Jeremy Hansen’s video camera-equipped drones really get around. They’ve flown high above a Philadelphia suburb to shoot footage for a music video, recorded a bird’s-eye view of New York City’s Herald Square and even crash-dove into the ocean off the coast of Florida.
But Hansen, co-founder of Refractive Films, isn’t a licensed pilot. He doesn’t have extensive formal training. And he certainly doesn’t announce his flight plans to air traffic controllers or keep in radio contact with other aircraft.
He’s just one of the thousands of Americans who have purchased or built drones for their own private or commercial use in recent years. And he’s been able to turn a little ingenuity, combined with the absence of effective, easily enforceable regulations on the use of these increasingly popular unmanned aircraft, into a lucrative service offered by his year-old, New York-based multimedia production company.
“About two to three years ago I had the idea of putting a camera on an RC [remote control] helicopter to capture aerial footage. After doing research I found that this had already been done, it was just an expensive thing to get into,” he explained, adding that it gives Refractive Films an edge when competing with other firms for film and video gigs. “I use it to capture angles that have never been seen before.”
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For successful commercial drone operators like Hansen -- who currently flies the relatively small DJI Phantom 2 quadcopter but plans to build a three-foot-wide octocopter equipped with tens of thousands of dollars of video equipment and a parachute -- their emergence in recent years has been a godsend, allowing them to access the skies in a way that would have been unimaginable just a few years ago.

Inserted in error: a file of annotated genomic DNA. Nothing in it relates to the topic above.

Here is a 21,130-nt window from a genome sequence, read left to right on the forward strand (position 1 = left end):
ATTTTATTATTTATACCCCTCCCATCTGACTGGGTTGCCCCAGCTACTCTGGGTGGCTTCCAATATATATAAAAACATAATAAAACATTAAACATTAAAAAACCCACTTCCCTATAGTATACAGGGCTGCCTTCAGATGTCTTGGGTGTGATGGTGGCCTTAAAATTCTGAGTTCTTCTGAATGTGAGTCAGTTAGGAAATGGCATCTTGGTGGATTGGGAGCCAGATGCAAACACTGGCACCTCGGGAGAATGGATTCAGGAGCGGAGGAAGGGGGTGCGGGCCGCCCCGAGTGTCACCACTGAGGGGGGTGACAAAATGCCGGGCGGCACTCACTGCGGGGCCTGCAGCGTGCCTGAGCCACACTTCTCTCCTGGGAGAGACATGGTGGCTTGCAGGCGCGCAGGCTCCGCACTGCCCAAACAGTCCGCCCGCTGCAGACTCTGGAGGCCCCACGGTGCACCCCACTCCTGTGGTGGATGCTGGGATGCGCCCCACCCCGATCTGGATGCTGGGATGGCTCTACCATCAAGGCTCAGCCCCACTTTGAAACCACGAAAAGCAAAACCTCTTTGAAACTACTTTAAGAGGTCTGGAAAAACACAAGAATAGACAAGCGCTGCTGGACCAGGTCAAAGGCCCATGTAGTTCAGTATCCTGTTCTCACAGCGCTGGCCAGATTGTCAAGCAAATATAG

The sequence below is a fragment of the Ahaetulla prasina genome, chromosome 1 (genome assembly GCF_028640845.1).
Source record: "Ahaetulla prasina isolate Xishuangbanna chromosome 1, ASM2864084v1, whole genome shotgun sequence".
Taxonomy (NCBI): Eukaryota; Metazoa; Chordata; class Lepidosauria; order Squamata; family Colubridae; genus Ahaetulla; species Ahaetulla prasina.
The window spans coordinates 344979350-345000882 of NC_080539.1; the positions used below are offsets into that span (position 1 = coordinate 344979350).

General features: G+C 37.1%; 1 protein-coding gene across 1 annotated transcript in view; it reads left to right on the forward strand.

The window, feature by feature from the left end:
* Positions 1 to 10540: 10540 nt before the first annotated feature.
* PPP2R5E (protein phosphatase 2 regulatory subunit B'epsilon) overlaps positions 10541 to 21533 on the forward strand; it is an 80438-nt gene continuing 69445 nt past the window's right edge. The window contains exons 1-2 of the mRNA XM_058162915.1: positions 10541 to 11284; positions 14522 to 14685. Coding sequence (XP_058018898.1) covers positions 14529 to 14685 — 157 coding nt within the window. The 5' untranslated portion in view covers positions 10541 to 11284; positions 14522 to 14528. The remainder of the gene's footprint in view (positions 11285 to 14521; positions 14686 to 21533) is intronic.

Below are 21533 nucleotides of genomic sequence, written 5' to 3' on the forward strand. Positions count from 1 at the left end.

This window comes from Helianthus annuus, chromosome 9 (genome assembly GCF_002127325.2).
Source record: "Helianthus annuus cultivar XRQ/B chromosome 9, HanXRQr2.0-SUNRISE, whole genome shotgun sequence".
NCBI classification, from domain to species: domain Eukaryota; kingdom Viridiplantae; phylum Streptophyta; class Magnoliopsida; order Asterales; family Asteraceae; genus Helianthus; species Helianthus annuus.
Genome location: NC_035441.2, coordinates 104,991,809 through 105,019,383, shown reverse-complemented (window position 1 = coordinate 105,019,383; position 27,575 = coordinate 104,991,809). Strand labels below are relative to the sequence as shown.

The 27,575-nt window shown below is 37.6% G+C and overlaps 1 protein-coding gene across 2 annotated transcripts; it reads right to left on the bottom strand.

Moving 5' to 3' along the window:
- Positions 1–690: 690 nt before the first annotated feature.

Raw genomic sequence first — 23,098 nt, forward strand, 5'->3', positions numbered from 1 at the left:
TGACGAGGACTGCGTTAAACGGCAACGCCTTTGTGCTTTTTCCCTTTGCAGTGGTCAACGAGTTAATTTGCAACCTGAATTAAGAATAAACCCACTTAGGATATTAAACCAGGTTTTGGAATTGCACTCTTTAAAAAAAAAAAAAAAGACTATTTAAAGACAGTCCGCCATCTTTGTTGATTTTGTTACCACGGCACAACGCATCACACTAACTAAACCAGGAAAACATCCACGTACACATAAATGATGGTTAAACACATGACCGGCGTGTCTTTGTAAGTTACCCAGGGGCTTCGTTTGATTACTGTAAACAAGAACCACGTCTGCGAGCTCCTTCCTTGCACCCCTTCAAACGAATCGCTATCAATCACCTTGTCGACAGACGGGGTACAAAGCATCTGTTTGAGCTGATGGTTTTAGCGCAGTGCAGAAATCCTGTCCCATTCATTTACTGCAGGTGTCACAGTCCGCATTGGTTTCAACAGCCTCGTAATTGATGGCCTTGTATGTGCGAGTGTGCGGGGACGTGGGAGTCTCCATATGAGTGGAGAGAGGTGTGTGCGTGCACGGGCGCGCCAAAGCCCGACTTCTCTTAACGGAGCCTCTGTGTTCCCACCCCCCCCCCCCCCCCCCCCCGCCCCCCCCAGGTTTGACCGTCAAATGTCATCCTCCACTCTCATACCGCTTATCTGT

But the rise of the drone’s popularity and the falling costs of the cheapest models on the market have aviation experts, regulators and pilots concerned about the potential dangers they pose to airplanes and helicopters.
Patrick Smith, a renowned aviation expert, author, active airline pilot and host of prominent air travel and aviation website askthepilot.com, said in a phone interview Thursday that drones’ threat to traditional aircraft is a “burgeoning problem,” pointing out that even a handheld device could potentially bring down a jet.
“You can’t have people remote-controlling these vehicles wherever and whenever they see fit. It's simply too dangerous,” he said, adding later, “One way or another there are going to have to be rules and regulations put in place.”
Smith cited a number of potential ways to address the growing problem, including the institution of a mandatory licensing program for drone operators like the ones already in place in some European countries. But he, like the Federal Aviation Administration, realizes that there are major obstacles preventing such a regime from being put in place, never mind ensuring that it would be enforceable.
“I think altitude restrictions would be one thing to look at. Another would be certain air traffic corridors would be entirely off-limits for remote-control flying,” he said. “How you would enforce that though, especially as these things proliferate, is anyone’s guess at that point.”
The FAA has tried its hand at establishing a regulatory framework for commercial drone use, and it has gone so far as to levy a $10,000 fine against an operator by the name of Raphael Pirker who used a drone to film aerial views of the University of Virginia’s campus in Charlottesville. Pirker appealed the case to the National Transportation Safety Board, where the FAA cited a policy statement it issued requiring all drone operators to have experimental aircraft permits in arguing that it had the authority to issue the fine.